Following a tweet from Ukraine’s vice prime minister, Mykhailo Fedorov, Elon Musk moved his almost 2,000 Starlink satellites to assist the country during Russia’s continuing assault. Fedorov tweeted a photo and a thank-you note to Musk after a truckload of Starlink satellite dishes was delivered to Ukraine yesterday.
Those satellites are most certainly headed for government buildings, but what about the typical Ukrainian? At least one individual, Oleg Kutkov, an engineer in Kyiv, has already managed to connect to Starlink using his own satellite dish, demonstrating that the country is already firmly on the celestial web despite having no Starlink connection at all until a few days ago.
“I honestly didn’t think it was going to work.” Kutkov told The Verge, “I believed there would be some obstacles, might be some difficulties with my Dishy,” referring to SpaceX’s nickname for the equipment, Dishy McFlatFace. “But no, it just connected,” says the narrator. I’ve got a lot of speed and a lot of connectedness.”
While Ukraine presently has decent internet coverage, Starlink — which uses a constellation of satellites in low-Earth orbit instead of cables to offer internet – has been mentioned as a possible backup plan if Russia strikes communications networks. Kutkov told Insider, “It’s probable that the local internet infrastructure may be destroyed.” “This would be the Dishy’s emergency situation and time.”
Russian warplanes hit a television tower in Kyiv only yesterday, indicating that the invading troops are attempting to damage Ukrainian communication lines. Meanwhile, NetBlocks, a cybersecurity and internet freedom watchdog, has already documented internet problems in the Luhansk Oblast, where the Russian military has lately been spotted confronting civilians.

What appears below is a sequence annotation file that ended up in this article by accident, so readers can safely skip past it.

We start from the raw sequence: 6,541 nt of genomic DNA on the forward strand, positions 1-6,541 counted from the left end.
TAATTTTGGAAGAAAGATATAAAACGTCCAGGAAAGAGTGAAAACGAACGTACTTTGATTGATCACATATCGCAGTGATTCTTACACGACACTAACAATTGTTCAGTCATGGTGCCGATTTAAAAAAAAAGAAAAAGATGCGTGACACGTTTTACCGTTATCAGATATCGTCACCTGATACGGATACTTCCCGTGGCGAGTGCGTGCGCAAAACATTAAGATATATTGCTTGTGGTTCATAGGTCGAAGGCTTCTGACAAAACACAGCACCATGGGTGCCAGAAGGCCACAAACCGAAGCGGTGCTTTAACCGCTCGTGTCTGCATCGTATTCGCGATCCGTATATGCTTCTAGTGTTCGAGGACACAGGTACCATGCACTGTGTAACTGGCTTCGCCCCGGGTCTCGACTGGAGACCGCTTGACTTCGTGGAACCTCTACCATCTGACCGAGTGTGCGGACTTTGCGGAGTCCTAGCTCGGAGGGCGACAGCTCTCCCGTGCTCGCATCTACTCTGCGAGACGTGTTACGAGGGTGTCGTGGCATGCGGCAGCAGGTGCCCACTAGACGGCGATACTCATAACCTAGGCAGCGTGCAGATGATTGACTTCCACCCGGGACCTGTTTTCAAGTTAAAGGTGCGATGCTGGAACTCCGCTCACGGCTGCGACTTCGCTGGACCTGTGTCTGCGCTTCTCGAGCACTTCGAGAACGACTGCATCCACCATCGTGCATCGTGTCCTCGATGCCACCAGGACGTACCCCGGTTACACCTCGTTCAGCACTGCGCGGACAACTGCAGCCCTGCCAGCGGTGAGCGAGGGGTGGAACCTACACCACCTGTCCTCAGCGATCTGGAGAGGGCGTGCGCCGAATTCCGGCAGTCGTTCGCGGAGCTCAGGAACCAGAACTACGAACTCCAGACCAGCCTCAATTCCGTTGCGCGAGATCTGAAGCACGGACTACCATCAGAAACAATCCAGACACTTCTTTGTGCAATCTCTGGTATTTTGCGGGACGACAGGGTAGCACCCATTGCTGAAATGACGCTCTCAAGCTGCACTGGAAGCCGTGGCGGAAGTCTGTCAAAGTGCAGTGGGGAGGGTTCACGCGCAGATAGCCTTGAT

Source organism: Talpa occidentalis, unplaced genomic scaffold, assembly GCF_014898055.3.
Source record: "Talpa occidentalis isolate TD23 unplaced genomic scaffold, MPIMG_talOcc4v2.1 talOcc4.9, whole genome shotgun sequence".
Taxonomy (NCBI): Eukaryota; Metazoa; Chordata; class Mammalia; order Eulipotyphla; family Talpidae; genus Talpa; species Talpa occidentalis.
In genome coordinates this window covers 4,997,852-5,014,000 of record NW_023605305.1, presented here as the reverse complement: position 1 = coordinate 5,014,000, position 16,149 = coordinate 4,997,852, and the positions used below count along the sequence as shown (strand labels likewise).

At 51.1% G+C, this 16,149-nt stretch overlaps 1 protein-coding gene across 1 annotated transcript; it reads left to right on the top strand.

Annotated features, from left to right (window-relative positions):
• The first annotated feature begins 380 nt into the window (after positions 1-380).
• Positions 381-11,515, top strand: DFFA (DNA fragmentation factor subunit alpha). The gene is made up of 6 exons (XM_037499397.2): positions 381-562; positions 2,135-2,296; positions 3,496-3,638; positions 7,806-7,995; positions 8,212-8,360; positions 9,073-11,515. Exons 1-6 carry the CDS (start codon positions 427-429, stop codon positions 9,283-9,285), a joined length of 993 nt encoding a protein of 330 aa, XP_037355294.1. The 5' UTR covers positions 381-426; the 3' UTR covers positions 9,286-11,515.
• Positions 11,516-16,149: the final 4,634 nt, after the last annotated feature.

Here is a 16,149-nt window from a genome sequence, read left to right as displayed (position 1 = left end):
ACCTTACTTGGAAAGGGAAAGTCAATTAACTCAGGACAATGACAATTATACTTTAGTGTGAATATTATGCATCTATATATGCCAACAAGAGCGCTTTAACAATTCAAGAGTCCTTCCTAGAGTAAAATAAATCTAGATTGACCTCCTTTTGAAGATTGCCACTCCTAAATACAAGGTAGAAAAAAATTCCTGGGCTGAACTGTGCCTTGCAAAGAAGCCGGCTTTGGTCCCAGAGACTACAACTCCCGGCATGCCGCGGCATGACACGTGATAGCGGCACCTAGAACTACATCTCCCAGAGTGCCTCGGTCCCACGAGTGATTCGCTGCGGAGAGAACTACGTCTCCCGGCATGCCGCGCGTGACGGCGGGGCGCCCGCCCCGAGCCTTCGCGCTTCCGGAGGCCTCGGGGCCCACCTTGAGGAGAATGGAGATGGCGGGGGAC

For the time being, Kutkov may be alone in his Starlink traveling — he purchased his dish on eBay in December, not anticipating an invasion to cause his country’s quick access to the network. He originally intended to reverse engineer “Dishy” to understand more about the underlying technology, but it’s already been tinkered with to the point that it can’t scan the sky, he added. Kutkov didn’t use a mount either; he just hung the dish out of his window to test it. Despite this, he claims that his experiment was a success.
“I figured I could put it to the test and tell everyone, ‘Yeah, this works in Ukraine.'” So it’s all set,'” he told The Verge. However, he noted, “from a technological standpoint, it’s plausible” that Russian aircraft might target the Starlink satellites. Despite the risk, he says he has no intentions to leave Kyiv — he was forced to flee Crimea when Russia invaded in 2014, and he has no plans to do so again, he told The Verge. “I’m going to be really cautious,” he remarked. “We’re going to remain firm and defend our property, and I believe we’ll win.”